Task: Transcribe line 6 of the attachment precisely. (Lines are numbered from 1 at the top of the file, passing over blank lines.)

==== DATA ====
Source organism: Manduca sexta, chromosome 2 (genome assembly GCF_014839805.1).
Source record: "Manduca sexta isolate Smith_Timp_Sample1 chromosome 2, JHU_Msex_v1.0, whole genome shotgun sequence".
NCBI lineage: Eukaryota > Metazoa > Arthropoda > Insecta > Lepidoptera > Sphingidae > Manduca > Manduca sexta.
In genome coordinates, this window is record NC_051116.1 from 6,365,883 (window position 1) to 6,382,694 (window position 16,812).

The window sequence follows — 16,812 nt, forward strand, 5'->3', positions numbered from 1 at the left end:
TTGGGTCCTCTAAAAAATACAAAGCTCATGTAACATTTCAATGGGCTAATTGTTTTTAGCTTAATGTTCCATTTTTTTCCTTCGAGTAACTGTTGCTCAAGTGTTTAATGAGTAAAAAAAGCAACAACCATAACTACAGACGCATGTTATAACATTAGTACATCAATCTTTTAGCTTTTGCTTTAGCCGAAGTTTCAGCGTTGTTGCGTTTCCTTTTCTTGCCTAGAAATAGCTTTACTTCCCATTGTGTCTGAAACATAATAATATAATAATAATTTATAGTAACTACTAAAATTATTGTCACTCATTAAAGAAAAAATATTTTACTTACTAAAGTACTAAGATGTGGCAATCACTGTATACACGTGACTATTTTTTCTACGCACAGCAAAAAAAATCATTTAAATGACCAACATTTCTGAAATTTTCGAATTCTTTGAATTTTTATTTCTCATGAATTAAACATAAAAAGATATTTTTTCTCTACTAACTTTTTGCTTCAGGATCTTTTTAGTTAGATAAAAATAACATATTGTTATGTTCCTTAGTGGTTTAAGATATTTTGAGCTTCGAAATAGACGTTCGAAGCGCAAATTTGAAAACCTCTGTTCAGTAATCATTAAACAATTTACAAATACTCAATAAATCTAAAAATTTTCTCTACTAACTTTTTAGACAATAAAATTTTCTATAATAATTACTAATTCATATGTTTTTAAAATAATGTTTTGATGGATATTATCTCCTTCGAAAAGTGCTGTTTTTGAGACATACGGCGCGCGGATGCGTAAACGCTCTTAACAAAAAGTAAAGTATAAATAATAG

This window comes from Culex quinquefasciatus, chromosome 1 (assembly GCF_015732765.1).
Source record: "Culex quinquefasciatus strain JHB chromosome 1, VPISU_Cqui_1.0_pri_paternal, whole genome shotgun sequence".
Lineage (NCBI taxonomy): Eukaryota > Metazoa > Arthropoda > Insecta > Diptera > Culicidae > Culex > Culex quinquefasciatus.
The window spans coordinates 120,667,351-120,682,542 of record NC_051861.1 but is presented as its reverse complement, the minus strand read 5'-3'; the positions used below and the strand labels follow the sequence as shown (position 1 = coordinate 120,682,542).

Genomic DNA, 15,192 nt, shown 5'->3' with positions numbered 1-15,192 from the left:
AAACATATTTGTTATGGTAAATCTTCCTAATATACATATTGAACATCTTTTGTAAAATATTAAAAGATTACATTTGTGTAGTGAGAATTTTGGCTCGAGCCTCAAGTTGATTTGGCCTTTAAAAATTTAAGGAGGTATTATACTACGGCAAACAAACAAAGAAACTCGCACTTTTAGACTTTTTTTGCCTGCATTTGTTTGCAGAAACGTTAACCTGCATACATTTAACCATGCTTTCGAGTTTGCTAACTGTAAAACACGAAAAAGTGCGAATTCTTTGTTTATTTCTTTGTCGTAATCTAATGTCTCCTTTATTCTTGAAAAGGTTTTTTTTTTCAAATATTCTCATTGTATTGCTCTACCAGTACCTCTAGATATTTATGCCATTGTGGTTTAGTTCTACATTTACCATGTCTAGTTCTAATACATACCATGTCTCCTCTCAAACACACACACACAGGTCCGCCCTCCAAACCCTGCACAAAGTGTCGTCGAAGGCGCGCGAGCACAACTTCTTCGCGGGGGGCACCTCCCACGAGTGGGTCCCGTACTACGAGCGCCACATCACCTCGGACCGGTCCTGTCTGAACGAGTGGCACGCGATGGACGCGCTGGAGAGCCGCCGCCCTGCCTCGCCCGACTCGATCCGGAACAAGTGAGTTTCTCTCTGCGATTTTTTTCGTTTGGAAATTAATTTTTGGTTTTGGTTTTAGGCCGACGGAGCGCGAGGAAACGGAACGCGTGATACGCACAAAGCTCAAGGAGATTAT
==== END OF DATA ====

TTGGGTCCTCTAAAAAATACAAAGCTCATGTAACATTTCAATGGGCTAATTGTTTTTAGCTTAATGTTCCATTTTTTTCCTTCGAGTAACTGTTGCTCAAGTGTTTAATGAGTAAAAAAAGCAACAACCATAACTACAGACGCATGTTATAACATTAGTACATCAATCTTTTAGCTTTTGCTTTAGCCGAAGTTTCAGCGTTGTTGCGTTTCCTTTTCTTGCCTAGAAATAGCTTTACTTCCCATTGTGTCTGAAACATAATAATATAATAATAATTTATAGTAACTACTAAAATTATTGTCACTCATTAAAGAAAAAATATTTTACTTACTAAAGTACTAAGATGTGGCAATCACTGTATACACGTGACTATTTTTTCTACGCACAGCAAAAAAAATCATTTAAATGACCAACATTTCTGAAATTTTCGAATTCTTTGAATTTTTATTTCTCATGAATTAAACATAAAAAGATATTTTTTCTCTACTAACTTTTTGCTTCAGGATCTTTTTAGTTAGATAAAAATAACATATTGTTATGTTCCTTAGTGGTTTAAGATATTTTGAGCTTCGAAATAGACGTTCGAAGCGCAAATTTGAAAACCTCTGTTCAGTAATCATTAAACAATTTACAAATACTCAATAAATCTAAAAATTTTCTCTACTAACTTTTTAGACAATAAAATTTTCTATAATAATTACTAATTCATATGTTTTTAAAATAATGTTTTGATGGATATTATCTCCTTCGAAAAGTGCTGTTTTTGAGACATACGGCGCGCGGATGCGTAAACGCTCTTAACAAAAAGTAAAGTATAAATAATAG